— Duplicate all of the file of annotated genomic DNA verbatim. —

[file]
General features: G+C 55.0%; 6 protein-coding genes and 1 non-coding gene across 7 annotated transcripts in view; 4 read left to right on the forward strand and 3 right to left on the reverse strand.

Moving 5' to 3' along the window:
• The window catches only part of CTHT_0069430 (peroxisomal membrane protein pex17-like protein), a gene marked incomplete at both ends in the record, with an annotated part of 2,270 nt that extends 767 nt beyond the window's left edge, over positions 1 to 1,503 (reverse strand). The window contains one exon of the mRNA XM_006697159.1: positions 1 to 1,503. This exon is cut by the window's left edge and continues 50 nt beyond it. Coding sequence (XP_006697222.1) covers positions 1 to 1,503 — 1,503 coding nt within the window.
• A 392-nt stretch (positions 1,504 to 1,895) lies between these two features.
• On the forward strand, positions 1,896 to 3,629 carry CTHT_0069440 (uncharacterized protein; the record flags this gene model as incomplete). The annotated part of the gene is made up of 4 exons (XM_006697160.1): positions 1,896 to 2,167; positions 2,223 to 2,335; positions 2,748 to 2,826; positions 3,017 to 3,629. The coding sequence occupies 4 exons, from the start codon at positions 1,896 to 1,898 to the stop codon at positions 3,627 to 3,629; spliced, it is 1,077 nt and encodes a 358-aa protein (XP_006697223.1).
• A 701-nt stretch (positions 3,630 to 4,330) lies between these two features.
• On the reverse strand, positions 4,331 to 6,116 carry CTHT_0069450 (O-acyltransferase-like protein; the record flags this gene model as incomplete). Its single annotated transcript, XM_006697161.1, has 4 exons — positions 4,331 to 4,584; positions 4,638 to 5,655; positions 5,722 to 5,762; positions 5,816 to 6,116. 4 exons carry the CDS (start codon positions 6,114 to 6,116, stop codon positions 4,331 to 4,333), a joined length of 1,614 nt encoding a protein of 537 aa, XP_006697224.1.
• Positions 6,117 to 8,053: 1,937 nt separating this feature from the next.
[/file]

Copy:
General features: G+C 55.0%; 6 protein-coding genes and 1 non-coding gene across 7 annotated transcripts in view; 4 read left to right on the forward strand and 3 right to left on the reverse strand.

Moving 5' to 3' along the window:
• The window catches only part of CTHT_0069430 (peroxisomal membrane protein pex17-like protein), a gene marked incomplete at both ends in the record, with an annotated part of 2,270 nt that extends 767 nt beyond the window's left edge, over positions 1 to 1,503 (reverse strand). The window contains one exon of the mRNA XM_006697159.1: positions 1 to 1,503. This exon is cut by the window's left edge and continues 50 nt beyond it. Coding sequence (XP_006697222.1) covers positions 1 to 1,503 — 1,503 coding nt within the window.
• A 392-nt stretch (positions 1,504 to 1,895) lies between these two features.
• On the forward strand, positions 1,896 to 3,629 carry CTHT_0069440 (uncharacterized protein; the record flags this gene model as incomplete). The annotated part of the gene is made up of 4 exons (XM_006697160.1): positions 1,896 to 2,167; positions 2,223 to 2,335; positions 2,748 to 2,826; positions 3,017 to 3,629. The coding sequence occupies 4 exons, from the start codon at positions 1,896 to 1,898 to the stop codon at positions 3,627 to 3,629; spliced, it is 1,077 nt and encodes a 358-aa protein (XP_006697223.1).
• A 701-nt stretch (positions 3,630 to 4,330) lies between these two features.
• On the reverse strand, positions 4,331 to 6,116 carry CTHT_0069450 (O-acyltransferase-like protein; the record flags this gene model as incomplete). Its single annotated transcript, XM_006697161.1, has 4 exons — positions 4,331 to 4,584; positions 4,638 to 5,655; positions 5,722 to 5,762; positions 5,816 to 6,116. 4 exons carry the CDS (start codon positions 6,114 to 6,116, stop codon positions 4,331 to 4,333), a joined length of 1,614 nt encoding a protein of 537 aa, XP_006697224.1.
• Positions 6,117 to 8,053: 1,937 nt separating this feature from the next.